Economist and maths communicator Tim Harford (previously) presents a riff on Harold Pollack's aphorism that "The best financial advice for most people would fit on an index card," and comes up with a complete set of rules for statistical literacy that fits on a postcard.
Harford's rules: First, interrogate your feelings to discover the bias they're imparting to your perception of a statistic's credibility; next, get the shape of the statistical claim (what's being claimed, what's being left out, what's the causal relationship); next, get the backstory (where did this stat come from?); next, understand the context (is this a "big" number, is it part of a trend, what is its statistical significance?); check your precision (a 50m increase to a number that was in the trillions might be a rounding error); and finally, do a little digging before sharing a stat.
In the end, my postcard has 50-ish words and six commandments. Simple enough, I hope, for someone who is willing to make an honest effort to evaluate — even briefly — the statistical claims that appear in front of them. That willingness, I fear, is what is most in question.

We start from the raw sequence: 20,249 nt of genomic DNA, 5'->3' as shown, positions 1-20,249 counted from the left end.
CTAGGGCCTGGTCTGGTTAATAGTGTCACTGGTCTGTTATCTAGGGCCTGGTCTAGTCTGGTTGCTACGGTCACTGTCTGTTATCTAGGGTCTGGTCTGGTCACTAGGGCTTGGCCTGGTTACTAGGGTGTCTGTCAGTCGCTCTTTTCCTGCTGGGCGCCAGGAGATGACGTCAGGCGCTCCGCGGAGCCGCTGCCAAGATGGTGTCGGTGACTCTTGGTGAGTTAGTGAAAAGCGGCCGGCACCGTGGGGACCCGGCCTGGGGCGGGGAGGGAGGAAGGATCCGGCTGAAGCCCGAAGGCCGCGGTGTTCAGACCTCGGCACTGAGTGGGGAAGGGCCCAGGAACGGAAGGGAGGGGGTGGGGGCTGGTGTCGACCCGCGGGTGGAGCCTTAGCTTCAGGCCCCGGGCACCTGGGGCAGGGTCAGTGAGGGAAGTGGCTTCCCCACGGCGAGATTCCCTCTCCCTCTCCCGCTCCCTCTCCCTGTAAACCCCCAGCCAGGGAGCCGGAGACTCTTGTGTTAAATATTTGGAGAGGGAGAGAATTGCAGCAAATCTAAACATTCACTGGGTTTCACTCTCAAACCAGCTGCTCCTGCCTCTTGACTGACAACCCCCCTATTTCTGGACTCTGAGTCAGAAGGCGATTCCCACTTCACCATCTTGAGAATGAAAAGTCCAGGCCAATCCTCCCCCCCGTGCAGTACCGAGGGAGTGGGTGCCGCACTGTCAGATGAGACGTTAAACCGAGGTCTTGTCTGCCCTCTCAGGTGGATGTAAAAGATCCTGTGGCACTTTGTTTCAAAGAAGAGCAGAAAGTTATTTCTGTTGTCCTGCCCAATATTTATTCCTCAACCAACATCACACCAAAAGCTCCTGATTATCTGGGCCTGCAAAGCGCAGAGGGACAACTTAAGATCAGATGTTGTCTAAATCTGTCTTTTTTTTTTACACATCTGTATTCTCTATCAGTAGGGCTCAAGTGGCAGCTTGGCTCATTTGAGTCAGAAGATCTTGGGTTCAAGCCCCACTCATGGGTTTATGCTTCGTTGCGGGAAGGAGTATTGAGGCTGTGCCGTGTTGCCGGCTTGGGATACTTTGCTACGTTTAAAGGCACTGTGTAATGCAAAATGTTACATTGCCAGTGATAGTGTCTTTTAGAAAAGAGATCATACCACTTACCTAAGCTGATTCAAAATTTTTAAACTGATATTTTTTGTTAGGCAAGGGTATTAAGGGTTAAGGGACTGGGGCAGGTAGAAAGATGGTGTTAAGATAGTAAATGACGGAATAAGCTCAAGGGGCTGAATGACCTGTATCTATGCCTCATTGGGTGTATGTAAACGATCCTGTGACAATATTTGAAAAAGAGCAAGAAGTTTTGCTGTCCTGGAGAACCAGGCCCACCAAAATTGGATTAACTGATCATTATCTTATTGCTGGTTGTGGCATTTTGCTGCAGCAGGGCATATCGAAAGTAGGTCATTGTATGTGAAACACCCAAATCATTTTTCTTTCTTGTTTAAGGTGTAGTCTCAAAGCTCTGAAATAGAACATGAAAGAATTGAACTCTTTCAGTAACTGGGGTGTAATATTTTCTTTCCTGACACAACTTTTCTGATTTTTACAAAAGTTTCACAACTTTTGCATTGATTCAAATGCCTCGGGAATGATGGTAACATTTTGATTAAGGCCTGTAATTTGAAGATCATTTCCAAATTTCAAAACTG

“Hey, Bill, Bill, am I gonna check every statistic?” said Donald Trump, then presidential candidate, when challenged by Bill O’Reilly about a grotesque lie that he had retweeted about African-Americans and homicides. And Trump had a point — sort of. He should, of course, have got someone to check a statistic before lending his megaphone to a false and racist claim. We all know by now that he simply does not care.
But Trump’s excuse will have struck a chord with many, even those who are aghast at his contempt for accuracy (and much else). He recognised that we are all human. We don’t check everything; we can’t. Even if we had all the technical expertise in the world, there is no way that we would have the time.
My aim is more modest. I want to encourage us all to make the effort a little more often: to be open-minded rather than defensive; to ask simple questions about what things mean, where they come from and whether they would matter if they were true. And, above all, to show enough curiosity about the world to want to know the answers to some of these questions — not to win arguments, but because the world is a fascinating place.
Your handy postcard-sized guide to statistics [Tim Harford/Undercover Economist]
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